The Holy Spirit is the blessed Spirit, a member of the GODHEAD, who takes up residence in Christian hearts in consequence of their being sons of God (Galatians 4:6), and in fulfillment of the apostolic promise of such an indwelling to all believers who will repent and be baptized for the remission of sins (Acts 2:38f), and is thus identifiable as the “Holy Spirit of promise” (Ephesians 1:13).
The verbal prophecies, numbering some 333, foretold the coming of the Messiah in such detail and clarity that hardly any phase of our Lord’s life and character was omitted.
Paul mentions, in Romans 13, a spiritual condition called “SLEEP,” and his call for people to AWAKEN out of it provides strong emphasis upon the dangers of such stupor.
Christ was tried six times, three times before the Romans and three times before the Jewish tribunals.
The supreme majesty and glory of the ineffable God, Creator and upholder of all things, whose existence is from everlasting to everlasting – let people contemplate such as this, and all of their petty misgivings and doubts will disappear.
The world, the flesh, and Satan. These powers must be overcome in salvation; nothing short of God’s power can do this; but the gospel does it, hence the propriety of calling it God’s power for salvation.
In everything. The text before us stresses the need of prayer in all of life’s conditions and circumstances. Any list, therefore, of things we should pray for must be partial and incomplete. “Everything” certainly covers a lot of territory.
This marvelous peace is exactly the blessing which troubled man most needs and so incessantly seeks, even if his seeking is but an unfulfilled subconscious longing after it.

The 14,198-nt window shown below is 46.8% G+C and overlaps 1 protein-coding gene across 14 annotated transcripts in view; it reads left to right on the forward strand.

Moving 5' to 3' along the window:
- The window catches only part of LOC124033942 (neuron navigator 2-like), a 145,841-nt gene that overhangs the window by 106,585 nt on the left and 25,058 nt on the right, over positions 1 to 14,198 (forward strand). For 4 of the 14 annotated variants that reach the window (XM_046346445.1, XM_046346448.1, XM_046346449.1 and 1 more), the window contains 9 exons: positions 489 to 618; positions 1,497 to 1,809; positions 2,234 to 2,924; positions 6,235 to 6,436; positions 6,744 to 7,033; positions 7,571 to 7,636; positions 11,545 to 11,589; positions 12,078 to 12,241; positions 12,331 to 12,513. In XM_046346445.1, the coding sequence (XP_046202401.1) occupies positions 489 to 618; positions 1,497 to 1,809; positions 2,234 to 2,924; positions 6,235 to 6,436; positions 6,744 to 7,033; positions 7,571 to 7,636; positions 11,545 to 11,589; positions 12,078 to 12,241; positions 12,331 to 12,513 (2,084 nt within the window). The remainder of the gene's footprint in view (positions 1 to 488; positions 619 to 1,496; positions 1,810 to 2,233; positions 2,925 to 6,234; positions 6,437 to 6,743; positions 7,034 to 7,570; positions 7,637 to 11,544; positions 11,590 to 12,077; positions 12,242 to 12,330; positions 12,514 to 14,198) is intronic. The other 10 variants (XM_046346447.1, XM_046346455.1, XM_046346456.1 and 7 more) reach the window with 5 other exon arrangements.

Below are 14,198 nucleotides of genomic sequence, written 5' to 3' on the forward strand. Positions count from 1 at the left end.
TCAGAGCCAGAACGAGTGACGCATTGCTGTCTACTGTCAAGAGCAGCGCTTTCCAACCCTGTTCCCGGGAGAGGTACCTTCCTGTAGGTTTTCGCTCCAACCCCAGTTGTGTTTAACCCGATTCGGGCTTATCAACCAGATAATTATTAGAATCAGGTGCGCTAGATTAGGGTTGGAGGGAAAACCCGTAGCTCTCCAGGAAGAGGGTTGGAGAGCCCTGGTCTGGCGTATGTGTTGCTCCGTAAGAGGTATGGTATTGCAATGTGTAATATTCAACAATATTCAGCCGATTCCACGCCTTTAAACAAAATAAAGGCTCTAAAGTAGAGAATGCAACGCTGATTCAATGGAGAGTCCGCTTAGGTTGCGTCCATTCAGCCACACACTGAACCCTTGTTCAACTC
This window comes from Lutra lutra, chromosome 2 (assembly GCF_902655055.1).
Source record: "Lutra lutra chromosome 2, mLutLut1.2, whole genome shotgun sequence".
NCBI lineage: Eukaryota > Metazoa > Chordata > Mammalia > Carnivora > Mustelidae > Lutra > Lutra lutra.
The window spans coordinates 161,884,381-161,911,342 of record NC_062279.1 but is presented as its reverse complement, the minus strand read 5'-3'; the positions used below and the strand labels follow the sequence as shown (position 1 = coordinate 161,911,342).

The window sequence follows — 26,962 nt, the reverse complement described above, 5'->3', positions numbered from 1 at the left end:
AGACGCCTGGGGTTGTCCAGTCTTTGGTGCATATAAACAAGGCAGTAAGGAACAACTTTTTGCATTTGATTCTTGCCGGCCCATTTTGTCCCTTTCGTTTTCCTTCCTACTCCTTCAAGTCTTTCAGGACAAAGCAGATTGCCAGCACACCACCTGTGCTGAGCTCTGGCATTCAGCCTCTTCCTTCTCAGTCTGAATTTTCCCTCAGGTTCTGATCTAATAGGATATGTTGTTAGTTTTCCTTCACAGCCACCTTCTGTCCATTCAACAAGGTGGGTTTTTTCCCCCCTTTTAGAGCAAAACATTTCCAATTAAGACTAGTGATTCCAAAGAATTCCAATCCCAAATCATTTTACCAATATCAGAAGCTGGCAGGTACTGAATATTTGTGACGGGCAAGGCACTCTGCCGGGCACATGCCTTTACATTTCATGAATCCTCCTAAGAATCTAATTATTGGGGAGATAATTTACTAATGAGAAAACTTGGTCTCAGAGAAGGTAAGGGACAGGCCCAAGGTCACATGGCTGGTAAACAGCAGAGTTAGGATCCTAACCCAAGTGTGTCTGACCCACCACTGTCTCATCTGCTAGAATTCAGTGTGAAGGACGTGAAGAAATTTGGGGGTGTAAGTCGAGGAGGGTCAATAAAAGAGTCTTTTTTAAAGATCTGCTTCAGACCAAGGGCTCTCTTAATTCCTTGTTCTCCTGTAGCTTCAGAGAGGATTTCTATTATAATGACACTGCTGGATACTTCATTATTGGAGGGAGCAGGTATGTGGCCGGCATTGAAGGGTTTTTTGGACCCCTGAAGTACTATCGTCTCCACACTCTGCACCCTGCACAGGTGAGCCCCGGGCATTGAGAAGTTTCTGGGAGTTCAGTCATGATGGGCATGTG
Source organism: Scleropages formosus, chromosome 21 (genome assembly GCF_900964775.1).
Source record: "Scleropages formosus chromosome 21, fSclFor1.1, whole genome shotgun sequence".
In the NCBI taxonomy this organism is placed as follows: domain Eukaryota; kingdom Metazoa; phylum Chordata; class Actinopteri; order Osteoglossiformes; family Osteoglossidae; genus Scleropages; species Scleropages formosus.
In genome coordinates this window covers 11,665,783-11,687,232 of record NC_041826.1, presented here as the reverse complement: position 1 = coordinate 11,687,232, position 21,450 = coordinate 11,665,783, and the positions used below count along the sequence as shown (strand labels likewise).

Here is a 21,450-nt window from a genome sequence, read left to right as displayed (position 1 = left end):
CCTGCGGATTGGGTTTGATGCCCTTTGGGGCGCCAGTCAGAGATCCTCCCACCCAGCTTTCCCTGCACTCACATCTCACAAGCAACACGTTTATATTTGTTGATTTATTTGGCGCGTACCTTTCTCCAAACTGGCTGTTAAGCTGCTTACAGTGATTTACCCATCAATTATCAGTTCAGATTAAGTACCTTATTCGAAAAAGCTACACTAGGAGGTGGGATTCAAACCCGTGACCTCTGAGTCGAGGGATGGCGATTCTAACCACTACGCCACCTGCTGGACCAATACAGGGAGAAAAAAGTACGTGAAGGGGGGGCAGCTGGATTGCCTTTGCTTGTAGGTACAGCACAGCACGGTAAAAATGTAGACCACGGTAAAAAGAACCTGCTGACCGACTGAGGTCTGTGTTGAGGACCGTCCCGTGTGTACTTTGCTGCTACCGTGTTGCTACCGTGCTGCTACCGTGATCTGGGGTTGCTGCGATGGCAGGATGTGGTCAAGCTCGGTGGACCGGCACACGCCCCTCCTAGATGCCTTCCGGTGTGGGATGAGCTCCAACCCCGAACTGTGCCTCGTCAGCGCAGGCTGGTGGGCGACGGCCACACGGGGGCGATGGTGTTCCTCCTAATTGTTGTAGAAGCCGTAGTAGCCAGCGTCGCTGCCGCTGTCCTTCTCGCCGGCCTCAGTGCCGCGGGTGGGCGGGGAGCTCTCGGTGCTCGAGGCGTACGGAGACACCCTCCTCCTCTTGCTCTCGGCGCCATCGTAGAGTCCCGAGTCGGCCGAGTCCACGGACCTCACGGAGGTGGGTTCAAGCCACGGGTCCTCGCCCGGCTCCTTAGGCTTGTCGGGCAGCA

The person in view, therefore, is the policeman, the legally constituted arm of human government, making the law-enforcement men of cities, states, and nations to be every where as much “ordained of God” as any minister of the gospel.
The apostles of Jesus Christ constituted the most interesting group of men ever to live upon earth. For nearly two thousand years already, children have learned with eagerness the names of the Twelve Apostles, and gray-headed men and women have gone down to the grave repeating the blessed words these men delivered to the human race.
With reference to this metaphor itself, a stone is among the most interesting things on earth; and every stone has a life story, the mystery of which encompasses the most fantastic dimensions of time and space.
The wicked man does not change his plans but with relentless determination moves toward his carnal goals in which, he seems to prosper in all of them.
Such is the darkness of the epic tragedy of mankind, lost in sin, without God, and without hope in the world, until they shall turn to the Lord Jesus Christ.
This is the cry of every man who is not saved. In the large view, it is the agonizing cry of all the world, especially of the benighted populations of the pre-Christian ages.
Christians are sometimes called “bondslaves” to Christ; but here their status is compared to that of children adopted by a loving father.
It is the “buy now, pay later” aspect of the penalty of sin which commends it as an attractive employment for many; but this verse is a warning that payment is certain, and that “death” is the quid pro quo of sin. “This for that!”
“All things” includes all sufferings, sorrows, infirmities, and everything else of a discouraging and calamitous nature which might befall God’s child on earth.